The sleepy town of Nikko

I’d like to tell you a story. A story about Japan’s Grand Master of coins. It all started on the Romantic Highway…

Day 3 in Japan, or day 2 depending on how you want to look at it, and the rain was falling. We were expecting some wet weather, but that doesn’t mean we weren’t miserable at the prospect of lugging our rucksacks around the damp streets of Nikko.

We pulled in at Nikko Station, on a charming little suburban train, at around midday. Our first job was to make sense of the bus timetable which, as it turns out, is a pretty simple numbered system. We were at 1 and needed to get to 7. Easy. (We definitely weren’t confused by this at all!). 6 stops later and we had arrived at our destination. Our hostel wasn’t allowing check in until 4pm, which would have been fine if they’d shown just a little bit of hospitality. Humph! We decided to dump our bags and head out for some food.

This was from a little restaurant called Aburagen. The local specialty in Nikko is Raw Yuba Sashimi (thin layers of soy milk skin), which sounds all sorts of wrong but is actually very tasty. I chose Tochigi Beef, while Laura opted for Himitsu Pork. It was chucking it down outside, but our stomachs were full so all seemed well.

Our next stop was the Shinkyo Bridge. The true history of the bridge is a bit of a mystery, but it is respected as sacred. (That would be why we had to pay ¥300 for the privilege of walking across). However, Japan’s Grand Master of coins would later tell us something that would make us see the bridge in a whole new light…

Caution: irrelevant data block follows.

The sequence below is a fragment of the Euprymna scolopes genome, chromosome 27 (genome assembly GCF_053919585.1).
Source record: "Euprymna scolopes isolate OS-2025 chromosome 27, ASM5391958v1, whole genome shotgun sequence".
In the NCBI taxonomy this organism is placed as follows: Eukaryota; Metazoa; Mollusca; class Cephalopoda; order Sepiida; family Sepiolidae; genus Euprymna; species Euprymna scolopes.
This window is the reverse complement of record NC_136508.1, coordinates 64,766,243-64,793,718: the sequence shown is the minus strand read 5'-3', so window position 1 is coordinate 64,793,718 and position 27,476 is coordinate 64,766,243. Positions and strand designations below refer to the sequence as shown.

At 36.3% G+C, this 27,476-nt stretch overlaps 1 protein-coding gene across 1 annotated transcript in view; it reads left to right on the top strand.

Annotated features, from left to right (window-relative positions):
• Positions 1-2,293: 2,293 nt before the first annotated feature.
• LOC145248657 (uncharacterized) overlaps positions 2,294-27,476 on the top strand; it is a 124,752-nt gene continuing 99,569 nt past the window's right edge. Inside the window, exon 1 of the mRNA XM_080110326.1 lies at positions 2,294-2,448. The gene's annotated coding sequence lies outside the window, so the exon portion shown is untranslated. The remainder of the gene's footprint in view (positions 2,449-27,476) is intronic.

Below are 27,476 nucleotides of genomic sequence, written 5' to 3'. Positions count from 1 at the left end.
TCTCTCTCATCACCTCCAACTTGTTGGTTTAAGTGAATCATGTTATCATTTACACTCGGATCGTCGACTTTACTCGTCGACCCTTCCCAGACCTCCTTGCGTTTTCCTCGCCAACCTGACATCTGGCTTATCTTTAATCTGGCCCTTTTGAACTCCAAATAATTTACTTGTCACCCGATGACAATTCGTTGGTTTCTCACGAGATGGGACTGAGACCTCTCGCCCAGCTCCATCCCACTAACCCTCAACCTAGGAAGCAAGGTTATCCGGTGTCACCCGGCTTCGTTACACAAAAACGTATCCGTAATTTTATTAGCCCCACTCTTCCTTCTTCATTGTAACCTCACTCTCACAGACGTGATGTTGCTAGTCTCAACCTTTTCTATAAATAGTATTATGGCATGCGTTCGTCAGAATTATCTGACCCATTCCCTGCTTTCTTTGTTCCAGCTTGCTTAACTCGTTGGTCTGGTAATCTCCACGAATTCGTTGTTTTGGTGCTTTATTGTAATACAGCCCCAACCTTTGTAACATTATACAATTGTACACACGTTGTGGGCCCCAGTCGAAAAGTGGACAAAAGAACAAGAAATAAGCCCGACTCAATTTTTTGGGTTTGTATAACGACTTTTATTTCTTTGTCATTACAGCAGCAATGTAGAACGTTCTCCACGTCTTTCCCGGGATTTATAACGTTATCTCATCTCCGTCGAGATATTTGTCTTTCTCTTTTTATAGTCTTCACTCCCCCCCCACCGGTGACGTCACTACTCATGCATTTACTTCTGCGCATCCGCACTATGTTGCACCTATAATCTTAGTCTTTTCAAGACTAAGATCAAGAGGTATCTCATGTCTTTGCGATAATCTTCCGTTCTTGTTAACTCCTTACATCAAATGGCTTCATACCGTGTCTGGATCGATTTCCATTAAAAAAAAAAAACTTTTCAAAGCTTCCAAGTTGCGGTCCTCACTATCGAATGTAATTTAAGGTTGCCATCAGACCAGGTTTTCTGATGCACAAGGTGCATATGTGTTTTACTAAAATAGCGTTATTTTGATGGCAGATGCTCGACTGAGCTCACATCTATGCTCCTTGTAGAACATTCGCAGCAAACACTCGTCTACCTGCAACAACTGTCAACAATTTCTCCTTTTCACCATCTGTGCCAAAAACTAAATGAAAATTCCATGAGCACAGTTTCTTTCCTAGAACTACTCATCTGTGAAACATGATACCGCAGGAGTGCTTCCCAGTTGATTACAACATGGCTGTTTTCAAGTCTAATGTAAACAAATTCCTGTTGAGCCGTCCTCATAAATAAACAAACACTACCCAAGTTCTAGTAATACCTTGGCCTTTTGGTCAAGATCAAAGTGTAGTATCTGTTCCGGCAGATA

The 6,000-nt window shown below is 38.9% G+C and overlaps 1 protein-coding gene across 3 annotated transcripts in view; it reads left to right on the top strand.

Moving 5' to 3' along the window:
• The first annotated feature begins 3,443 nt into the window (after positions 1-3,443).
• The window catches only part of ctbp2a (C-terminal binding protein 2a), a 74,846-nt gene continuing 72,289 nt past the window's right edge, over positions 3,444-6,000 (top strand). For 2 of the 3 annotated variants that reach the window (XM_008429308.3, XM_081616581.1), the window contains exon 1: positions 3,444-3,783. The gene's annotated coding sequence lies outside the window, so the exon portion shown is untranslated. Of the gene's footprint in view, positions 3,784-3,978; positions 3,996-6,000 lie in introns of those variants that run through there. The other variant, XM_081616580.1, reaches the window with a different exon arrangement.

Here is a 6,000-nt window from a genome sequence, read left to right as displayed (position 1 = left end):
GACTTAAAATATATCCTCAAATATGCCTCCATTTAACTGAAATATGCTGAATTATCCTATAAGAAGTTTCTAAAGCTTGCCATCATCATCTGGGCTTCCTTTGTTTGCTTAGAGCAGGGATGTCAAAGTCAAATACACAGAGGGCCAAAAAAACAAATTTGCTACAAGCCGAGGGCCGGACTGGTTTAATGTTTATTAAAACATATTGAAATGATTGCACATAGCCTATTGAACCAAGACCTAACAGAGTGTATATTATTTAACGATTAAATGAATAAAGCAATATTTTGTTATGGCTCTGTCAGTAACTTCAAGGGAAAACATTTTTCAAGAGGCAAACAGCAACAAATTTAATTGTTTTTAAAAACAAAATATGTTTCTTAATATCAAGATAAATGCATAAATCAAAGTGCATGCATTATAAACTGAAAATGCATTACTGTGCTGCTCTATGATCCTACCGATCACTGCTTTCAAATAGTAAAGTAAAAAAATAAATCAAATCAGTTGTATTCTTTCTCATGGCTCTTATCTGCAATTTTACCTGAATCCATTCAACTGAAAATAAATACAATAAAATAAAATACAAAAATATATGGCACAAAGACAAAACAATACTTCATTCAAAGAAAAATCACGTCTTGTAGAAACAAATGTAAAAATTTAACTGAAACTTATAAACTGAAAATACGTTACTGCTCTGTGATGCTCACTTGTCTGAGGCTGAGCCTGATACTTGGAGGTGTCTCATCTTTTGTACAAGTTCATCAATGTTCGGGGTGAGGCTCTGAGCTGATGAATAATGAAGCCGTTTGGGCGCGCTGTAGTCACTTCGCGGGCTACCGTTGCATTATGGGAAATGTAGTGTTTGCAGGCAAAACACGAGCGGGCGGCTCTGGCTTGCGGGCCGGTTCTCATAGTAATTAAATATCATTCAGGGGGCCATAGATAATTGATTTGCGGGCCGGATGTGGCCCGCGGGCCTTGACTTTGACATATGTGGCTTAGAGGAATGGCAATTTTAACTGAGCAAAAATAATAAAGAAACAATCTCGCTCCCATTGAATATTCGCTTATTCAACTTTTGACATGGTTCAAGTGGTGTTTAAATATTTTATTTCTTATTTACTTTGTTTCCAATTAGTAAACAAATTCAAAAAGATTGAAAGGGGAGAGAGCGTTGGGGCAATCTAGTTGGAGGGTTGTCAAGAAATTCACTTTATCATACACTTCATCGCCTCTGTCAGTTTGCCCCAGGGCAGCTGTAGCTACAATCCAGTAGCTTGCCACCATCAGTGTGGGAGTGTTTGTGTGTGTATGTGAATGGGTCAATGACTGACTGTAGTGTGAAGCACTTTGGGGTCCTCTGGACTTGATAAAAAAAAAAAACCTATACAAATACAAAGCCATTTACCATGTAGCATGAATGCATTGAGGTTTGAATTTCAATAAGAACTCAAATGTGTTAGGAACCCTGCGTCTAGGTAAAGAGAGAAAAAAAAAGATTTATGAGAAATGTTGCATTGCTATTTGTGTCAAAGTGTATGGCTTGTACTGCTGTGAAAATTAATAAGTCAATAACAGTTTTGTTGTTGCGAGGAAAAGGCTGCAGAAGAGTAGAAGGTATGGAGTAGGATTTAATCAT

We then ventured in to Nikko National Park. One of the temples, Rinnō-ji was undergoing some major structural work, but it did mean we were able to get closer to certain areas than normal. No photographs were allowed, but it was very majestic. I even gave Buddha a little rub. We also stumbled into a prayer room where a monk was blessing some followers. It was fascinating to watch, but we did feel as if we were intruding on something sacred. We scarpered.

Then things got weird.

A huge press event was taking place on the grounds. For strawberries. Yep, strawberries. They seem to be a big thing here; they’d put up a marquee and everything. We took that as our cue to leave.

We took a bus up in to the mountains on a seemingly endless winding road. But once we made it to the top, we found Kegon Waterfall, Lake Chūzenji and a warning about wild monkeys. I’ll let the photos do the talking.

Once we returned and had finally checked in, we decided to venture out for some well deserved food. Unfortunately everything closes down really early in Nikko, and we ended up roaming the Romantic Highway looking for sustenance. That’s when we found Japan’s Grand Master of Coins. Or Akira as he is more commonly known.

Akira was a kindly old gent who ran a small Chinese restaurant. He was very welcoming, laughing at our pathetic attempts at Japanese. We weren’t just given food, we were also taught a coin game (of which Akari is the master), asked some mind bending philosophical questions (nothingness is definitely greater than emptiness, right?) and shared our love of Craig David. He showed us how to write our names in Japanese, told me I was John Travolta’s son (which could well be true!), and gave us a great tip: Don’t walk on the bridge, walk around it.


Nikko done. Fuji here we come.

Alex and Laura or…



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